I'm not a doctor but…
Cycling injury, recovery and health issues.
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Na I was advised against going down that track as there is no guarantee that it would in fact do the trick.
I've been doing 4 main stretches for some time now:
a) Hamstring - lying on the floor with my leg up against a door frame. (This method is low impact on the lower back)
b) Hip flexor stretch for back strength (but in my case also gives my extremely tight R ITB a good stretch)
c) Single leg squats - in my case this is designed to get my R quad working the way it should.
e) Pushups from the waist - for my lower back degeneration (L4/L5 & S1) This stretch is to restore the arch or lordosis in my back but also has a +ve effect on my R ITB if done properly especially when my ITB stiffens up.
I've also found hot and cold treatment to help release the ITB. I do this in the shower every night, often after a hard ride. Hot 1st which stiffens it up significantly then cold which rapidly reverses the situation and gives great release.
The single leg squats have had the greatest effect in improving the strength and resilience of my R leg.
I'll almost certainly never beat the problem but the above allow me to live with it and adapt to it. My speed and recovery time have both picked up over recent months.
Thanks Dr Mutley,
I should have stated the obvious though, that what works for me won't necessarily work for others as it depends on the relationship of the ITB tendonitis with that individual's muscular skeletal asymmetries.... best to get advice from a decent sports physio before consulting with a surgeon....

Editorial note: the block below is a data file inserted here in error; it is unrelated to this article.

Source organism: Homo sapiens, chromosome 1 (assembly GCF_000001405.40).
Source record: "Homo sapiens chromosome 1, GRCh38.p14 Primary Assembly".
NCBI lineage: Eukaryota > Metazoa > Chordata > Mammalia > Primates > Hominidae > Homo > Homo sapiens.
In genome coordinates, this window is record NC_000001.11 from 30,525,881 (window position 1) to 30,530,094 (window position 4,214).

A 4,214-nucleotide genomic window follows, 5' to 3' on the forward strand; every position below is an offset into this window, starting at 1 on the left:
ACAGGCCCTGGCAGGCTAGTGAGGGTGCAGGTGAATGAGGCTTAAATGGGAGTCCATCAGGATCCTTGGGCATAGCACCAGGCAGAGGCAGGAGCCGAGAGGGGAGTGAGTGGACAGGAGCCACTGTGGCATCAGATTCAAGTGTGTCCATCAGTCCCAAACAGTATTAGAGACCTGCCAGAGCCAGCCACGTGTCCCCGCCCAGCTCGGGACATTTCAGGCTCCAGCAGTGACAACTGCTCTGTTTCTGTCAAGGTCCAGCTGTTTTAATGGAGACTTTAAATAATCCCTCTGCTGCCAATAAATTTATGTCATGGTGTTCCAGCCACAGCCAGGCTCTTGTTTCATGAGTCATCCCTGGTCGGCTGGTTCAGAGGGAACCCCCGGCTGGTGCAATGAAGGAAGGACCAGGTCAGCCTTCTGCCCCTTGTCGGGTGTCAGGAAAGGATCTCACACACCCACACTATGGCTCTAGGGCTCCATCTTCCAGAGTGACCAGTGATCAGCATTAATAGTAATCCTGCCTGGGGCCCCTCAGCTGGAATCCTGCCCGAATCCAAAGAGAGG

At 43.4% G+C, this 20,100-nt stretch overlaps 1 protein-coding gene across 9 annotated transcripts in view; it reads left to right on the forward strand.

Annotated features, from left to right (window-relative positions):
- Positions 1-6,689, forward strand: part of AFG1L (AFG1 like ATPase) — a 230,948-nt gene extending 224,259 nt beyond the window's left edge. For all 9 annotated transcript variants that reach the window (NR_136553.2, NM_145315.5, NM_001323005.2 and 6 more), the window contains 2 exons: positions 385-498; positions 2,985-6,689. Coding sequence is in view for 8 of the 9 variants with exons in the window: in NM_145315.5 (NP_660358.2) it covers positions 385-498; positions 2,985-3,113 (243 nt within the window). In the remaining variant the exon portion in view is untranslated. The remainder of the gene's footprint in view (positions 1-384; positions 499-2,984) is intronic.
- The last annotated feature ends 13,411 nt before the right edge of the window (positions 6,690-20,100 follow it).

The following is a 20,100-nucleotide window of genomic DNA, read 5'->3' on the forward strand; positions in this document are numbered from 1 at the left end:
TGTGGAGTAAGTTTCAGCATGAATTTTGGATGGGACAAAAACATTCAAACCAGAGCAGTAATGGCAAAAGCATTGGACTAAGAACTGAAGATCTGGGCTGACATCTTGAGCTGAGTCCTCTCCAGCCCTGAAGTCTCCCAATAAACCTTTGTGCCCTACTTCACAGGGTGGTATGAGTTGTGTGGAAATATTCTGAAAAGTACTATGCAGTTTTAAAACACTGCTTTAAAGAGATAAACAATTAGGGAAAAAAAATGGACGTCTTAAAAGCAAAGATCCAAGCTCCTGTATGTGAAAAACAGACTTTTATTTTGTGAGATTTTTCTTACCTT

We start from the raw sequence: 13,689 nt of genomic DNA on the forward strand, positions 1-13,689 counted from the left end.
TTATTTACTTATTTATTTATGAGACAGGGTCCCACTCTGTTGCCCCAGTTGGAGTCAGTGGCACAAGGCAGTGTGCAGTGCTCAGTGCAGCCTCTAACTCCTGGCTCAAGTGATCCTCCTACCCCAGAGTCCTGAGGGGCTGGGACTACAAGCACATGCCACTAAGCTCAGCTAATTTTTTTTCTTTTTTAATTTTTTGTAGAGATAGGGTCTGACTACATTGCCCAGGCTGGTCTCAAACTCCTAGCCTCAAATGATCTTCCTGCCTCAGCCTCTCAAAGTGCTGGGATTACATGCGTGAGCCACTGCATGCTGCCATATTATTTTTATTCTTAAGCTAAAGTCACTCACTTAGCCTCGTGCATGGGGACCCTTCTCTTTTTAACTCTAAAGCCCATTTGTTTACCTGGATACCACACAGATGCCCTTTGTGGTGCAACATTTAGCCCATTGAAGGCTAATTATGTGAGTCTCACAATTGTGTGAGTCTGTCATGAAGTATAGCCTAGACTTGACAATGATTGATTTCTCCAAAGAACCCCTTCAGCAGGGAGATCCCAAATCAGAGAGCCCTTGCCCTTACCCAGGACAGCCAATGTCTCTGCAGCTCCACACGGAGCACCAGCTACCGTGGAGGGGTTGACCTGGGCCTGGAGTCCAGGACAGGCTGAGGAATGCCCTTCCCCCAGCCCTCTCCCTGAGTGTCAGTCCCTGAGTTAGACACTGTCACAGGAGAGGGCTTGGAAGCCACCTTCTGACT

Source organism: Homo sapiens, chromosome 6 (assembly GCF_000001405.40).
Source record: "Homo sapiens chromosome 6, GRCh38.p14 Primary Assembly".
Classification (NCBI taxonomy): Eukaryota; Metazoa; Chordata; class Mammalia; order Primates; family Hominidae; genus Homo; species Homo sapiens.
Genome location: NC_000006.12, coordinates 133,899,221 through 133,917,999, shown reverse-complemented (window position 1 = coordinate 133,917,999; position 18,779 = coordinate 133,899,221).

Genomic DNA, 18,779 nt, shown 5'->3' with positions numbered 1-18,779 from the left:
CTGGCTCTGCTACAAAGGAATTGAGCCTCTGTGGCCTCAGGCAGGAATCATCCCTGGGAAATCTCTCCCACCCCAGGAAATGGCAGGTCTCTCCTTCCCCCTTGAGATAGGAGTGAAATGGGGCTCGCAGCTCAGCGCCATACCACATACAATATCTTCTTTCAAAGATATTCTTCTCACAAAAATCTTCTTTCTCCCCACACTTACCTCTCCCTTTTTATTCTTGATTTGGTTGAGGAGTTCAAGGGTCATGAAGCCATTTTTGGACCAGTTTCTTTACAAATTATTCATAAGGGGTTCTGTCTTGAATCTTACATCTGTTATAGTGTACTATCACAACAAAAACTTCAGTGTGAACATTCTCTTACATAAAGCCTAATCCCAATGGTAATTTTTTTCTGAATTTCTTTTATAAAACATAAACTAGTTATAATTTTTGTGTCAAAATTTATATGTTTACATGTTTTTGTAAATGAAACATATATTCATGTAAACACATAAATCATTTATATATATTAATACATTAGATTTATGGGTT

I suffered from ITB on and off for a while. Here's what worked for me.
First, on advice from a friend who is an occupational therapist, I stopped riding for 6 weeks. I know, for many this may not be an option but I was at my wits end.
Second, I treated the inflammation locally with Nurofen Gel to allow the swelling of the tendon to reduce and ease friction on the part.
Third, I saw a massage therapist who uses the SLM (Steve Lockhart Method) who beat me up unmercifully once a week for 5 weeks.
When I returned to the bike I moved my cleats to the rearward-most position on the shoe (about 9mm back) and lowered the seat height and moved it rearwards by about the same amount loosely based on reading Steve Hogg in Cyclingnews.
Summary: The cause was most likely position related and the cure was rest, massage and anti-inflammatory gel. To stop recurrence - position altered.
The ITB never returned and I like the cleat position much better.
Riding home from uni today and about 2km's from home I started getting a fairly bad pain down the outside of my right knee. Luckily I could limp home without having to get off the bike but it was pretty debilitating. What are the chances I've got ITB syndrome? I wont be riding in tomorrow to rest the leg. Haven't had any problems like this in the past while cycling. Cycling has actually been my rehabilitation to overcome a previous knee problem. I gave the outside of my leg a good massage (or as I could without a physio) when I got home and have been stretching it out.
I had recently adjusted my fore-aft position about 1cm forward to get me sitting further back on the saddle. Could this have had something to do with it? Seems like a big problem after such a small adjustment.
Actually, it could be. Moving the seat further back without lowering it means you're effectively sitting further away from the pedals. Shame buddy, hope you have a speedy recovery
What are these salesmen peddling?
Could be worse, could be 20 and told you will never be able to run or play running sport again........
DING DING DING
Most common cause of ITB, QL, TFL, PSOAS and SI joint pain.
I had all of these things as a result of riding on a saddle that was far too high (put there by a "bike fitting expert".
I have since undergone massage and chiro and have dropped my saddle by 15mm.
The issues have all but gone with no negative impact on my cycling.
Quality, not quantity.
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